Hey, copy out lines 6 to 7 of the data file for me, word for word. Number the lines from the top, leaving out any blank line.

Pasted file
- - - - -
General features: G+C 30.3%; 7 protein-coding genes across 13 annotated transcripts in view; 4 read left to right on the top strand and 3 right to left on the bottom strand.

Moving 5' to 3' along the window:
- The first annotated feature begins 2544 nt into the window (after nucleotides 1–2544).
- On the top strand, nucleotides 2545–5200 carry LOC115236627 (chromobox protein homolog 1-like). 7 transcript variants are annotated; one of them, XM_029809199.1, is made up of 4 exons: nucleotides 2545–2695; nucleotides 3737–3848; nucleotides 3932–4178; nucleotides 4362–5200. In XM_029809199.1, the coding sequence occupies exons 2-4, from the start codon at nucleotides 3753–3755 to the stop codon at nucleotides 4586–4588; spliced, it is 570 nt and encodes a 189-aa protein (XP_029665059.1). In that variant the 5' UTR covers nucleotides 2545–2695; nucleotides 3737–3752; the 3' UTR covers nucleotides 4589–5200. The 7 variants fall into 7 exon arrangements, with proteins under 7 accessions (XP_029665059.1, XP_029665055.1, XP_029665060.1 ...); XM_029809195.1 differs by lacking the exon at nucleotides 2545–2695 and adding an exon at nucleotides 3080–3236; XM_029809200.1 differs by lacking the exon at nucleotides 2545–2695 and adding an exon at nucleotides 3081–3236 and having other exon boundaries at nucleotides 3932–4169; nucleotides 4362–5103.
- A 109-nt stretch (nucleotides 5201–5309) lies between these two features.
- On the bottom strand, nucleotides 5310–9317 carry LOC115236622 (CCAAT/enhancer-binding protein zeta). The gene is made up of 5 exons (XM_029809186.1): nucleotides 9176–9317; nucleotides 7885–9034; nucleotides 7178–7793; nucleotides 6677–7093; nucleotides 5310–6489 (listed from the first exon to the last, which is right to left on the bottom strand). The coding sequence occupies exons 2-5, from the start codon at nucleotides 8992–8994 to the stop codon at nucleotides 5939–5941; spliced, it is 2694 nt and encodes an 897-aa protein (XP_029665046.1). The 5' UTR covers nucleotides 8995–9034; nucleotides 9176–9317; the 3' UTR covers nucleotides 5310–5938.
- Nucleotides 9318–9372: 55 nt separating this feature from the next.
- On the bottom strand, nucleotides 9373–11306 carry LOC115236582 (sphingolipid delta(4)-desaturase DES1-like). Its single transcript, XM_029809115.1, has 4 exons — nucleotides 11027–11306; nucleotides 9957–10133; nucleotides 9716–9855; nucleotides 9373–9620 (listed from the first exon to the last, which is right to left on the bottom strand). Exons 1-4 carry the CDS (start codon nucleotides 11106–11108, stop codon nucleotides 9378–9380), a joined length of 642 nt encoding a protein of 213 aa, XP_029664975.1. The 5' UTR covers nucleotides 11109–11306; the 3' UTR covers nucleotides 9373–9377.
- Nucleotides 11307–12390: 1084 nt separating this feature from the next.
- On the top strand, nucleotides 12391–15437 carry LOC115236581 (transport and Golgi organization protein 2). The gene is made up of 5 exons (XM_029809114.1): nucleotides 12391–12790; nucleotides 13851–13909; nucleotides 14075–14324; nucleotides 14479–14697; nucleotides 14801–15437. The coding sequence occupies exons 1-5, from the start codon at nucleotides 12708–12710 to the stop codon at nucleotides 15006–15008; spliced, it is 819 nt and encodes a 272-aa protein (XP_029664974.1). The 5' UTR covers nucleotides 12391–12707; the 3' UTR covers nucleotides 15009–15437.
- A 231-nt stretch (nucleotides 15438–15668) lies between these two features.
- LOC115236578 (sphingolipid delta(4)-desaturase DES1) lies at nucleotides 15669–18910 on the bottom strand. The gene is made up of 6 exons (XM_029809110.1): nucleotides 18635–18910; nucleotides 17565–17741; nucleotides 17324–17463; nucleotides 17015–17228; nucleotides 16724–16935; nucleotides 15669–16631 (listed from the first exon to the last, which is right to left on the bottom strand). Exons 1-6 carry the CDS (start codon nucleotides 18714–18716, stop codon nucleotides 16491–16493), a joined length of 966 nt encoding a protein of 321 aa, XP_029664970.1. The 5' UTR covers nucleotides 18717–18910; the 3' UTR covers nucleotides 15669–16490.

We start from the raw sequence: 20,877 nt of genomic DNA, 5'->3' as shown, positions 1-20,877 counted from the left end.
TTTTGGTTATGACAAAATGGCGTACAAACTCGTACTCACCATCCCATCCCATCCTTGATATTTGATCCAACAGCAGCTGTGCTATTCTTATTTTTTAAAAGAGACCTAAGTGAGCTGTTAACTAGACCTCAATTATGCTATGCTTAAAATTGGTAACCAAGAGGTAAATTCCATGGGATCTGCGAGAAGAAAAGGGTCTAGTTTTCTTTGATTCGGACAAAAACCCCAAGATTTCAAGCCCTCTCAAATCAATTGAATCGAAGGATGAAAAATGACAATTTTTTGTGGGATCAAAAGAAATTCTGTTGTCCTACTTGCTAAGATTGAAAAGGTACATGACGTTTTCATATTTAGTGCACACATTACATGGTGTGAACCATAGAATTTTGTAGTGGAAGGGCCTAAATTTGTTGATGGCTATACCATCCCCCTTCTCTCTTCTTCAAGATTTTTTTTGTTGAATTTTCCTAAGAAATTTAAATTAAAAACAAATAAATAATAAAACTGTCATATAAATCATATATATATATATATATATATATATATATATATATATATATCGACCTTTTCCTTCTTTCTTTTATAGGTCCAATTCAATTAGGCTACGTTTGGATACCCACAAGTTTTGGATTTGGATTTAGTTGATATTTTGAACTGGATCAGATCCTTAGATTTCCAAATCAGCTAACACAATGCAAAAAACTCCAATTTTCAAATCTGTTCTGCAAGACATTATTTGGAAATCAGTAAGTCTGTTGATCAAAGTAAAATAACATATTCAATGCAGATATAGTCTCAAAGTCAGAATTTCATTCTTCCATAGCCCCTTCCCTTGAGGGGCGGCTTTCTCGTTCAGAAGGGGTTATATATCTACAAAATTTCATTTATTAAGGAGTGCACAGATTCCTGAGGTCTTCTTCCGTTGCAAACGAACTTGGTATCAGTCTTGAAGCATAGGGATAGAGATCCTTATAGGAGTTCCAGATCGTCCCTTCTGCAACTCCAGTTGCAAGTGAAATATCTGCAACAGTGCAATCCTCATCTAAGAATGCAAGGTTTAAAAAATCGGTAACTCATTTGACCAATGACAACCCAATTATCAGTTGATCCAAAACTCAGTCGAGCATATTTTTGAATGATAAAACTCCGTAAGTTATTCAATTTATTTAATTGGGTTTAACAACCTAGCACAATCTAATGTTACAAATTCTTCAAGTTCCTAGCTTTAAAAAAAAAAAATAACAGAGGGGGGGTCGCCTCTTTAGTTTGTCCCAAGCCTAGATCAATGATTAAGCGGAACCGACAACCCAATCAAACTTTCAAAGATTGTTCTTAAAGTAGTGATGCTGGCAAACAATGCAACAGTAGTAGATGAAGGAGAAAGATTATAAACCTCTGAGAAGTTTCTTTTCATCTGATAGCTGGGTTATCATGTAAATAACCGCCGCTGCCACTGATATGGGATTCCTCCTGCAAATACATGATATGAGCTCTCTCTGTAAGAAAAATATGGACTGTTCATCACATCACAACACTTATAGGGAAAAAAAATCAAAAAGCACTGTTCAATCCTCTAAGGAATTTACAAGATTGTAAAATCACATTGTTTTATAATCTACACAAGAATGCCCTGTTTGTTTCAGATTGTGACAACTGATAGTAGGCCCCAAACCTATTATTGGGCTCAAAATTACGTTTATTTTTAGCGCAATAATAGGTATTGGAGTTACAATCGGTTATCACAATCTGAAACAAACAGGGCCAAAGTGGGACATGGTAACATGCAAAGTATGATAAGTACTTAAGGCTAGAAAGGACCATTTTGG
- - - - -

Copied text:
- On the bottom strand, nucleotides 5310–9317 carry LOC115236622 (CCAAT/enhancer-binding protein zeta). The gene is made up of 5 exons (XM_029809186.1): nucleotides 9176–9317; nucleotides 7885–9034; nucleotides 7178–7793; nucleotides 6677–7093; nucleotides 5310–6489 (listed from the first exon to the last, which is right to left on the bottom strand). The coding sequence occupies exons 2-5, from the start codon at nucleotides 8992–8994 to the stop codon at nucleotides 5939–5941; spliced, it is 2694 nt and encodes an 897-aa protein (XP_029665046.1). The 5' UTR covers nucleotides 8995–9034; nucleotides 9176–9317; the 3' UTR covers nucleotides 5310–5938.
- Nucleotides 9318–9372: 55 nt separating this feature from the next.